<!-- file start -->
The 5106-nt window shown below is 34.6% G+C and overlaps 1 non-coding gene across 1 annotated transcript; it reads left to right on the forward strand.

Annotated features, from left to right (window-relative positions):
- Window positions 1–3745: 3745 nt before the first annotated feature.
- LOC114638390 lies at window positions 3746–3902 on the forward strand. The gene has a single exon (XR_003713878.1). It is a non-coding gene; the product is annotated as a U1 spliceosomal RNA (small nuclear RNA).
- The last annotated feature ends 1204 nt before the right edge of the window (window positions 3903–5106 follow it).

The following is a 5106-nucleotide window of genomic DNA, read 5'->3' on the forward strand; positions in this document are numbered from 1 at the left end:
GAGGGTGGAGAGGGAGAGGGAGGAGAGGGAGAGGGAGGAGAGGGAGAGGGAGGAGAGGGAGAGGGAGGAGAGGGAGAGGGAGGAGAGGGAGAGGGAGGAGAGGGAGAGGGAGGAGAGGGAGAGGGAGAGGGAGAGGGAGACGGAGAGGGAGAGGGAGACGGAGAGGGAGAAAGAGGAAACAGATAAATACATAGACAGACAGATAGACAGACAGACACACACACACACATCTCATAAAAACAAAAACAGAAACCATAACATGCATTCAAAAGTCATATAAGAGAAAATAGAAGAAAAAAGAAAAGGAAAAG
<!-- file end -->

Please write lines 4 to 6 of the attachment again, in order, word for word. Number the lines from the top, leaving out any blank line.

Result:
- LOC114638390 lies at window positions 3746–3902 on the forward strand. The gene has a single exon (XR_003713878.1). It is a non-coding gene; the product is annotated as a U1 spliceosomal RNA (small nuclear RNA).
- The last annotated feature ends 1204 nt before the right edge of the window (window positions 3903–5106 follow it).

The following is a 5106-nucleotide window of genomic DNA, read 5'->3' on the forward strand; positions in this document are numbered from 1 at the left end: